Bird Feeding 101: How to Feed Birds Like a Boss

It’s the time of year, when temperatures get a little nippy, that my mind turns to feeding birds. Bird Feeding is one of the most enjoyable, and easy, ways to interact with wildlife. It provides the opportunity to observe birds up close, learn how to identify them and start a property bird list. In this post, I will give tips for attracting birds and some dos and don’ts of bird feeding.

Birds and Keeper’s Croft

When I moved to Keeper’s Croft, I was STRESSED. The house-buying-selling-moving situation had not gone smoothly and investing in this place was a really big stretch for me. I questioned more than once whether I had just made a huge mistake.

One of the first turning points for me was the birds.

One of my favorite birds and an unusual feeder visitor: the gray catbird.

I don’t even consider myself a bird person but, dang, they are just really cool. I put up a feeder that first winter and I was able to see that I was in the right place because Keeper’s Croft is home to a wonderful diversity of the feathered kind. My feeder gave me the opportunity to meet them all! I’d found my home.

In this post, I’ll provide a quick but hopefully thorough overview of the best practices when feeding birds. I’ll address, how to best attract birds and how to do so responsibly so you are not having an unintended negative impact on them. ANNNNNNND… of course I will provide some tips about how to be kind of lazy about it so that keeping the birds fed doesn’t become a full time job!

Types of Birdseed and Feeders

Top 3 things to feed birds

First of all, try to feed as high a quality a food as you can afford. Those bird feed mixes in the grocery or farm store with lots of tiny little seeds are not ideal and not preferred. You’ll have a lot of wasted seed. Beyond that, here are the different kinds of seeds and the feeders needed to serve them. If, you just feed only these top three, or even just the very first one mentioned, you will have happy birds and keeping up with the feeders will be easy peasy.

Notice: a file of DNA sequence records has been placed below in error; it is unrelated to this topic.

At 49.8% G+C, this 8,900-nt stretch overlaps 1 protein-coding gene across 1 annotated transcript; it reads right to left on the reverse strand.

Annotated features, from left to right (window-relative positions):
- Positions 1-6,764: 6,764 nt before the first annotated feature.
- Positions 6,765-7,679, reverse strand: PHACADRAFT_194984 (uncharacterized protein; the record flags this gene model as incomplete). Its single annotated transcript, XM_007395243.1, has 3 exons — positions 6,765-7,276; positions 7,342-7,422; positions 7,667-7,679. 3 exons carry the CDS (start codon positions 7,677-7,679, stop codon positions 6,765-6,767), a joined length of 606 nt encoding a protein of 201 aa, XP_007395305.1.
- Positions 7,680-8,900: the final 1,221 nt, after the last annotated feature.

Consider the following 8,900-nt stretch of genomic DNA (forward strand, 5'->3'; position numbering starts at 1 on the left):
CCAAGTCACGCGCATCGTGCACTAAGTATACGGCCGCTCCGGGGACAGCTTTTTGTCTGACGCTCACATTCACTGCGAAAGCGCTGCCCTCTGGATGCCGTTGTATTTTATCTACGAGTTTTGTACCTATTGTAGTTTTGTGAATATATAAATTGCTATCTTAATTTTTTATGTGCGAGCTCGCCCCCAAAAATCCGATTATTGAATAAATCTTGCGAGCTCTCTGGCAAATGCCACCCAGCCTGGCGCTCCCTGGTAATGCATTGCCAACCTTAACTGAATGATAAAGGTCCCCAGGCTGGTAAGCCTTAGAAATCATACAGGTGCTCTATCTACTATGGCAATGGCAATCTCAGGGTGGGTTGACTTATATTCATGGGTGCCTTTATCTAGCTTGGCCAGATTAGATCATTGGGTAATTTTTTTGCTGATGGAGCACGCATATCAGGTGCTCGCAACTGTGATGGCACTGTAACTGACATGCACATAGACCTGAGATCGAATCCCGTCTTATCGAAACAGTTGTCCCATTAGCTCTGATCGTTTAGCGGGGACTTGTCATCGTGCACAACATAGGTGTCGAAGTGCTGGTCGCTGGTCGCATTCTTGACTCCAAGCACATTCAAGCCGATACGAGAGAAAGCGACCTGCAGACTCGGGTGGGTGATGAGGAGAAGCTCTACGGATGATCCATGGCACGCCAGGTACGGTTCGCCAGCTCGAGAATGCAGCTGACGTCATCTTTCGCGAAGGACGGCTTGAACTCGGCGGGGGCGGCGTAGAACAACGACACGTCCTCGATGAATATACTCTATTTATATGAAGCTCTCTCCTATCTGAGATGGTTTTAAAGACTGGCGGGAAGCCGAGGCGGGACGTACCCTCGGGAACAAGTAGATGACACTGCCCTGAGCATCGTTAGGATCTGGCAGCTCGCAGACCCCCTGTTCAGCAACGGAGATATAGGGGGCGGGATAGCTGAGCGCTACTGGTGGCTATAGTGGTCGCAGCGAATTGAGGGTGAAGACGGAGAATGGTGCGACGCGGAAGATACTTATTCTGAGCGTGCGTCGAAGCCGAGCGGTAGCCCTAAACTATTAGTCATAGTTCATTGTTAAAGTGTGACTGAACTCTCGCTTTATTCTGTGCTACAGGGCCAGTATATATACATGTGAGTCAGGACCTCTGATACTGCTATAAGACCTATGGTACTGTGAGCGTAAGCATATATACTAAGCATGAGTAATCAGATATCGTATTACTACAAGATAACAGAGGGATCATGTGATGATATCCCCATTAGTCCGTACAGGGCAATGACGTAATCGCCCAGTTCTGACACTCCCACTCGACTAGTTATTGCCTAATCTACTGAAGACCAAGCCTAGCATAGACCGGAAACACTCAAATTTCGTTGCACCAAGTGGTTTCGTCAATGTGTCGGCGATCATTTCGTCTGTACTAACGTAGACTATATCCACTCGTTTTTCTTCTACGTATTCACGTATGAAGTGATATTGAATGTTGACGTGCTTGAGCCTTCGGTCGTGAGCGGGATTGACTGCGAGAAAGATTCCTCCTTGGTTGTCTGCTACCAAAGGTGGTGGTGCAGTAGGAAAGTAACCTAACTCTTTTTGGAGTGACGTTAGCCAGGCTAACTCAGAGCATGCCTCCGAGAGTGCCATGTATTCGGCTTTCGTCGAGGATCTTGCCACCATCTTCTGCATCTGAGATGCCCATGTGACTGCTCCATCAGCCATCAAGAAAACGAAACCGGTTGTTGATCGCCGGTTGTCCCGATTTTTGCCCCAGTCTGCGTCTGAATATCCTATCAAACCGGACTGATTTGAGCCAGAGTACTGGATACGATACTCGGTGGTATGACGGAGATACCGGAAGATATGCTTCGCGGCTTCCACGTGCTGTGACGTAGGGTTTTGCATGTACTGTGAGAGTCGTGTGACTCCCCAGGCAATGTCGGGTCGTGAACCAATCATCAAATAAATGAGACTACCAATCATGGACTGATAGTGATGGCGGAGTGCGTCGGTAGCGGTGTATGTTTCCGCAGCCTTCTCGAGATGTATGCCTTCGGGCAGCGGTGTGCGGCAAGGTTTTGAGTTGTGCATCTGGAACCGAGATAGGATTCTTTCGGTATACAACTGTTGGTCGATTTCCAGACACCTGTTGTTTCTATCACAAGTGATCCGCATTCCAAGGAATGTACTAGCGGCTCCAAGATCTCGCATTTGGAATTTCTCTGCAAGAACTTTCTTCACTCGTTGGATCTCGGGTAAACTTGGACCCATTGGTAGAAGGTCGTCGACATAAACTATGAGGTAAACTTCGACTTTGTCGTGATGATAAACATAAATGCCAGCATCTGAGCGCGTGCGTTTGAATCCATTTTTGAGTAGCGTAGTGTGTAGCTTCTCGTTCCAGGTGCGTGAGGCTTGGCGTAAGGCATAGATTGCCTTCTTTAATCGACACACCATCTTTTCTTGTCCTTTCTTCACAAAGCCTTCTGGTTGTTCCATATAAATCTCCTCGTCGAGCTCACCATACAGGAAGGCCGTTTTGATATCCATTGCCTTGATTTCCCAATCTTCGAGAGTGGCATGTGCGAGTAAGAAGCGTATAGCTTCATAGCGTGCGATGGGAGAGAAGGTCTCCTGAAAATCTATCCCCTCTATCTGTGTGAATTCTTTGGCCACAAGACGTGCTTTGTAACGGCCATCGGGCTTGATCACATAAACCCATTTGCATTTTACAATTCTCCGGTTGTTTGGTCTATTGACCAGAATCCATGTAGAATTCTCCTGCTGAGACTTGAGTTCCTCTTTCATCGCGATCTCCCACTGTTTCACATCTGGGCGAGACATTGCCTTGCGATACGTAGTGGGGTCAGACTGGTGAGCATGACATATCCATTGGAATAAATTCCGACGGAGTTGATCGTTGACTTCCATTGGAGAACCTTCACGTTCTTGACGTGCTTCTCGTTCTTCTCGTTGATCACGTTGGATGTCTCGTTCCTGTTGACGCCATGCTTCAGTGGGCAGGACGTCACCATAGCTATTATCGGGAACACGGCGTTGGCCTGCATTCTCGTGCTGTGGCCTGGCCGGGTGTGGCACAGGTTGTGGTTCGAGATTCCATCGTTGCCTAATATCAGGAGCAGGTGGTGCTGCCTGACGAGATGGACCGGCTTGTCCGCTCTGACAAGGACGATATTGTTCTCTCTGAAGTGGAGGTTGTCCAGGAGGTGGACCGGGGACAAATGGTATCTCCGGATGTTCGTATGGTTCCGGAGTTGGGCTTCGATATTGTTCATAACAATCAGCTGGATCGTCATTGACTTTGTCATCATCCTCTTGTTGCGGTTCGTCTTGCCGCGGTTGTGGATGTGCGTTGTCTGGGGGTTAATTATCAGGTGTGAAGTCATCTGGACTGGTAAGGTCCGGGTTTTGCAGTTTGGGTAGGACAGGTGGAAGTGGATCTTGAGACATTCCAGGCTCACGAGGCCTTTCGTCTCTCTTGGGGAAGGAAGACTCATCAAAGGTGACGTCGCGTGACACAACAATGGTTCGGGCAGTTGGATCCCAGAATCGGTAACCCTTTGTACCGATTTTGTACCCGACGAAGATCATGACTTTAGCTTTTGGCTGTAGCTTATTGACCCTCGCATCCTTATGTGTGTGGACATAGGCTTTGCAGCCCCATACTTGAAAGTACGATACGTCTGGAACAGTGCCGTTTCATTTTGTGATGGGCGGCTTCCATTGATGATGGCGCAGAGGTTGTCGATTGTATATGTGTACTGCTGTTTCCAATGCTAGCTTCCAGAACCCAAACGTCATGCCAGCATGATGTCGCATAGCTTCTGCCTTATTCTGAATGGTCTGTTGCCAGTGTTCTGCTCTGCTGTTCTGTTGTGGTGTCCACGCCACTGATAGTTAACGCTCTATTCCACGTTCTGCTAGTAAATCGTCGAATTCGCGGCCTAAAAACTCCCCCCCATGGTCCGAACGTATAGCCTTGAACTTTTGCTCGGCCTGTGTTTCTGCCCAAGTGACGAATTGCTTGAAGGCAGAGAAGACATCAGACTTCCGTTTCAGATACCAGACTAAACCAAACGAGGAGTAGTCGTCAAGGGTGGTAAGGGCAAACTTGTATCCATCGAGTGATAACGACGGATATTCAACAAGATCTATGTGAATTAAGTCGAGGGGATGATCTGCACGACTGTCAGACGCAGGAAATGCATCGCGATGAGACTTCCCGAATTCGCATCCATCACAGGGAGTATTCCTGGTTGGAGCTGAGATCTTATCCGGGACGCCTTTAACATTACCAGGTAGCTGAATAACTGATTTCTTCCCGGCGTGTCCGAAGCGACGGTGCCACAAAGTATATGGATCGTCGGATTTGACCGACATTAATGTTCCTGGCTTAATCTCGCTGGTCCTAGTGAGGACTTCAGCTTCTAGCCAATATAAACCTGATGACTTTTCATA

Number ONE with a bullet! If you are just starting or want to keep it simple, I have three words for you: Black. Oil. Sunflower. If you serve up one seed it should be this. It has a high fat content and all your winter birds will eat it. Even the finches (see exhibit A over there on the left) and the woodpeckers. It’s the most popular all around seed and it can be bought in bulk and can be provided in an array of different kinds of feeders. Be sure to get the BLACK OIL sunflower. Most stores also carry striped or just “sunflower” seed and these generally have a tougher shell that is harder for birds to get into. Again, you can just feed black oil sunflower and you’ll make a lot of birds very happy. And probably some squirrels.

To provide some variety, the next on my list in “priority” is suet. Suet is a block of fat with usually some seeds and/or berries mixed in. It is beloved by woodpeckers and nuthatches in particular and does require a particular kind of cage feeder.

I’ve seen pileateds in my yard and would FREAK if I got one to come to a feeder. Image by heronworks from Pixabay

The final of what I would call the “major” bird foods, is nyjer or thistle seed. This is the seed of the thistle plant and is quite small, so must be offered in a thistle feeder. A thistle seed feeder can be anything from a fabric mesh sock (see picture) to a more substantial metal and plastic affair. Regardless they all tend to be long and tubular and have small openings which tends to exclude larger birds. Nyjer seed is meant particularly for finches who love it.

photo of goldfinch on sock feeder: Image by Paul Brennan from Pixabay

The Other Feeds

If you are feeling like you’d really like to get creative with bird feeding, there are a number of other possibilities. You can feed peanuts in or out of a shell (UNSALTED) in a feeder especially for peanuts. Peanuts are supposed to be very attractive to jays.

Peanut Feeder is the cage cylinder on the right. In this photo it has some pecans that had insects.

I really enjoy feeding big seed blocks, which probably technically count as suet but they hold together better and often come in big cylinders that last a long time.

You can find mealworms pretty readily these days which are generally for birds that primarily eat insects and which only reluctantly switch to other foods in winter (in my area the most common would be American Robins).

Finally, you can also play around with the style of feeder. You can feed pretty much any or all of the above feeds on a platform style feeder. As its name suggests, it is just a platform with a shallow rim. Be sure to make or buy one that has a roof, to keep the seed as dry as possible however.

Heck, why do you even need a feeder? You don’t. The feeders do help keep the seed more contained, and dry which is important. They also discourage rodents. But if you want, put out a small quantity of fresh seed daily on the ground or a deck railing.

Finally, I will just briefly mention sugar water and oranges/grape jelly which are foods that are for specialist species in the summer. Hummingbirds are great fun to feed and just need a 1 to 4 ratio sugar to water solution (no red dye necessary) served up in a special hummingbird feeder. In my area (the upper midwest of USA) you can also attract Baltimore Orioles or catbirds with halved oranges or a bowl of grape jelly.

Feeder Placement and Maintenance

Run (fly) for Cover!